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Human beings are social by nature.  We rely on parents as infants and children to provide love, support and even human touch.  As adults we need a shoulder to lean on – someone to laugh with and talk to. Even a pat on the back, hug or touch of the hand can make all the difference.  We don’t realize how important this is, but as we age and become more homebound, these important needs often go unmet.  We often hear seniors say they want to remain in their home as long as possible. This is wonderful if they can, but we can’t forget about the need for socialization and meaningful activities.   


There is a physical advantage to socialization.  According to a study conducted by Rush University Medical Center, an older person with a higher level of social activity is about twice as likely to remain free of a disability involving activities of daily living.  The possible reason behind this is that people who are active socially tend to have more energy and endurance and, in turn, get more physical exercise.


There is a mental benefit to socialization and activities.  Studies show that seniors with a lot of social interaction are happier.  If a person cannot actually participate in activities such as card games, book clubs, cooking classes or chess, they can still benefit from observing them because being in the presence of others can be uplifting.  With this in mind, think about if your loved one is homebound and the last time someone visited them or brought over an activity to do with them.


Opportunities for meaningful activities and socialization are everywhere. You really don’t have to put much thought into them.  We work with a lot of patients who have dementia and I sometimes think people over think activities.  This is especially true for caregivers who are providing care on a daily basis.  Activities can be as simple as raking the leaves together, clipping coupons, folding clothes, sitting on the front porch and holding that person’s hand, setting the table or looking through photo albums. Intergenerational activities are especially beneficial for seniors so consider having a children present for a visit.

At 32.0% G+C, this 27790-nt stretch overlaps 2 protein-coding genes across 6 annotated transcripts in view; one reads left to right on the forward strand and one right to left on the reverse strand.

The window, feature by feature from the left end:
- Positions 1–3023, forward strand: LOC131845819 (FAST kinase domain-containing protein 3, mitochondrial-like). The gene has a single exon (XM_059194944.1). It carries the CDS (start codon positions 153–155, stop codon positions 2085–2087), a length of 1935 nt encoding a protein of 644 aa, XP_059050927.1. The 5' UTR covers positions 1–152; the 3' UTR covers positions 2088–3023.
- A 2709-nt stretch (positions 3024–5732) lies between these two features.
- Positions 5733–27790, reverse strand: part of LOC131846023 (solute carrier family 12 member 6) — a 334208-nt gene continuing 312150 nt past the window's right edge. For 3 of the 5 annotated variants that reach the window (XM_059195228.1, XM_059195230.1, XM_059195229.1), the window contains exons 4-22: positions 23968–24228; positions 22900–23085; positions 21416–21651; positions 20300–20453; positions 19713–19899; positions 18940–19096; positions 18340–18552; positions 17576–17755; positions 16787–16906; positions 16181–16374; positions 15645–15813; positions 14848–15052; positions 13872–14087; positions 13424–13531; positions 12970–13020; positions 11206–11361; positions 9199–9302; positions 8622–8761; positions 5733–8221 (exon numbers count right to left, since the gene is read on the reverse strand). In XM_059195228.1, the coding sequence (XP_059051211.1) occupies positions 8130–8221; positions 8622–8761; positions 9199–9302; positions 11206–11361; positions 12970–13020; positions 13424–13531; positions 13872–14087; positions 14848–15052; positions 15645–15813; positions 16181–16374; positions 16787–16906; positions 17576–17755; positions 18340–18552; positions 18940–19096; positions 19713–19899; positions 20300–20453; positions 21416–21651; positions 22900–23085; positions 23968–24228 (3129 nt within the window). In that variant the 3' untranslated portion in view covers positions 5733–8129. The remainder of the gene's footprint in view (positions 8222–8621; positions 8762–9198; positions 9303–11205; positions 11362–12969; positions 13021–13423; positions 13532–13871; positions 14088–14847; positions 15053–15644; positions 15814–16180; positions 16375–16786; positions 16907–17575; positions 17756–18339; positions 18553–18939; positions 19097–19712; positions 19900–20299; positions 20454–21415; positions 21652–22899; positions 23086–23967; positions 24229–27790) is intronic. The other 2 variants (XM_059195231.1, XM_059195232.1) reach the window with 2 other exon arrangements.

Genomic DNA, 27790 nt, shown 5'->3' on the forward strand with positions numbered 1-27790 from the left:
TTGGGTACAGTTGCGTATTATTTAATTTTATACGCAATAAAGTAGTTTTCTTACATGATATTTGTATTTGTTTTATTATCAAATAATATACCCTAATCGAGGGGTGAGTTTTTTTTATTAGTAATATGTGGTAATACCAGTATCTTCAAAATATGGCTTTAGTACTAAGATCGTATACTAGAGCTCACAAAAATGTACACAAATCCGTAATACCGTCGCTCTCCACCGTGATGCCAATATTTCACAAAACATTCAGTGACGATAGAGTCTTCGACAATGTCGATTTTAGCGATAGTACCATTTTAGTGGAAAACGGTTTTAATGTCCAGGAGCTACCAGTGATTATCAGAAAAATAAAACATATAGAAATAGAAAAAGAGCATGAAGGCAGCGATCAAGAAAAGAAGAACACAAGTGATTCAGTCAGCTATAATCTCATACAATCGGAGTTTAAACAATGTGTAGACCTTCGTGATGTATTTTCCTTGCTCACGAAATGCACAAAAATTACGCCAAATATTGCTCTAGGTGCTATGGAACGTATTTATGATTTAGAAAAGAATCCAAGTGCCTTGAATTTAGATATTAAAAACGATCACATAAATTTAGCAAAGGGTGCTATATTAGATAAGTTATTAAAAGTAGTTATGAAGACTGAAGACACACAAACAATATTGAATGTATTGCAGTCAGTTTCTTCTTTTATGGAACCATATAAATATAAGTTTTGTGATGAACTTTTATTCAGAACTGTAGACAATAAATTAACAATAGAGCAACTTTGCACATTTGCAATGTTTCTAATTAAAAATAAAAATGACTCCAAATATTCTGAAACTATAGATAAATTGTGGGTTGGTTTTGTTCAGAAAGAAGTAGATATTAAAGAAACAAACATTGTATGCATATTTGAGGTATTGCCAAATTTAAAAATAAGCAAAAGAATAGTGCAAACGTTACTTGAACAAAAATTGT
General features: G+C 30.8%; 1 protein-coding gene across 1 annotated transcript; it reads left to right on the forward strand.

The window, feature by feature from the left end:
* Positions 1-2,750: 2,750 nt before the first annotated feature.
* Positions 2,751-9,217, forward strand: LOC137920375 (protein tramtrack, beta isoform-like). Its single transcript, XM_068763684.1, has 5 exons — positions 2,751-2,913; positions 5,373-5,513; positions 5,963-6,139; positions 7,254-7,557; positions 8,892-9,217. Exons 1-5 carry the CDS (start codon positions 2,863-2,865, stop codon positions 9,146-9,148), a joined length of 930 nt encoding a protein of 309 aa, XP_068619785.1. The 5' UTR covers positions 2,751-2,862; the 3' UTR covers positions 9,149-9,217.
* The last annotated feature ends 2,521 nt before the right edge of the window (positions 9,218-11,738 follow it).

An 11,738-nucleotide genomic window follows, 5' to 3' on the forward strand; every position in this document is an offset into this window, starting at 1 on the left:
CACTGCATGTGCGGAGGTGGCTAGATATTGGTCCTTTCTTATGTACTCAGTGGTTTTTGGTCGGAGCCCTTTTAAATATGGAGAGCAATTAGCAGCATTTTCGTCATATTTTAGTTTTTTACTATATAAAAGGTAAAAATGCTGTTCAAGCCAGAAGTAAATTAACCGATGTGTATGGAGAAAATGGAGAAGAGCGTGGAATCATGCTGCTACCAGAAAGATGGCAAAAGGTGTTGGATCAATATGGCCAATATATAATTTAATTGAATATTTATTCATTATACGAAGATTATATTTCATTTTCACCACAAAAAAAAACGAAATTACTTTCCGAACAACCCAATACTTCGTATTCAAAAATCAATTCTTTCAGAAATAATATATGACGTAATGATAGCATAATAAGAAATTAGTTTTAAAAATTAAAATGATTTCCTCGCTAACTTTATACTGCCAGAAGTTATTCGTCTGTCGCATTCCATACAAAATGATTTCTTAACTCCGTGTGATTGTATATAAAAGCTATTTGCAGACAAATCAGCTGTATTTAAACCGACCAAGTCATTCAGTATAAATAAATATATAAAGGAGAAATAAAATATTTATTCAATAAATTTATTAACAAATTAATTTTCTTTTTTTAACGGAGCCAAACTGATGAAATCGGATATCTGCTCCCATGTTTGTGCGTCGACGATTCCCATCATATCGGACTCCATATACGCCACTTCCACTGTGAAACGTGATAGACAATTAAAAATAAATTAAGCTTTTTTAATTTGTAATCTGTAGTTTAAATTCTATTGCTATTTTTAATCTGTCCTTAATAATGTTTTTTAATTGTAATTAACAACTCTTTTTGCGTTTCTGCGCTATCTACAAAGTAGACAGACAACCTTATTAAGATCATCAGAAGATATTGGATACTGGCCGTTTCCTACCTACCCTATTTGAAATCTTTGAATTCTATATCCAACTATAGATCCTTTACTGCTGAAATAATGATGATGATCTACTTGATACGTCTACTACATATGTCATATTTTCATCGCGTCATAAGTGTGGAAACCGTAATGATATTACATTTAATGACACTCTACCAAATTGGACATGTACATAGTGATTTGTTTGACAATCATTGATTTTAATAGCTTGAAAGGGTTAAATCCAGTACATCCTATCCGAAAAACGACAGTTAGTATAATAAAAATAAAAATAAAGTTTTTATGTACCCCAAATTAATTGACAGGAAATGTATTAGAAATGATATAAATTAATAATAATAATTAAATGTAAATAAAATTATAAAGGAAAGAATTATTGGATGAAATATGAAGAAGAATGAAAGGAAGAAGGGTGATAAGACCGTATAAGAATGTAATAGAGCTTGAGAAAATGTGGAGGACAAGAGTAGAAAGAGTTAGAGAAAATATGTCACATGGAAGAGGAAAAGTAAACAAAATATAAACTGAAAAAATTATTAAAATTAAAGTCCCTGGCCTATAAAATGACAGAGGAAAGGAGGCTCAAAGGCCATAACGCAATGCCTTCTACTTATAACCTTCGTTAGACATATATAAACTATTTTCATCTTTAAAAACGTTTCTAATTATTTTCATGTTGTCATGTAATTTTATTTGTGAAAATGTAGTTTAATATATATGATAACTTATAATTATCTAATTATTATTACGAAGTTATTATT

If you are a senior or a family member of a senior, take this time to think about the activities and socialization that are in your life or your loved one’s life.  Sometimes living at home alone is a very lonely place.  I have seen seniors who wanted to live at home alone without assistance but were forced—due to medical or physical issues—to make these drastic life changes.  These changes include adding in-home care, attending adult day care, going to the local senior center, moving to an assisted living facility or moving into a nursing facility, and these seniors have really thrived due to the need to be around people and socialize.   


At Western Illinois Home Health Care, we offer comprehensive companionship care plans.  Our staff is trained to provide meaningful activities and help seniors get out of their home and interact in their community.  Our Senior Care Management Team can assess your needs, tailor a care plan to meet those needs and educate you on the additional resources in your community that may be available to meet your socialization needs.  


Amanda Powell, BSW is the Senior Care Manager at Western Illinois Home Health Care.  


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The Importance of Socialization for Seniors

December 2013

by Amanda Powell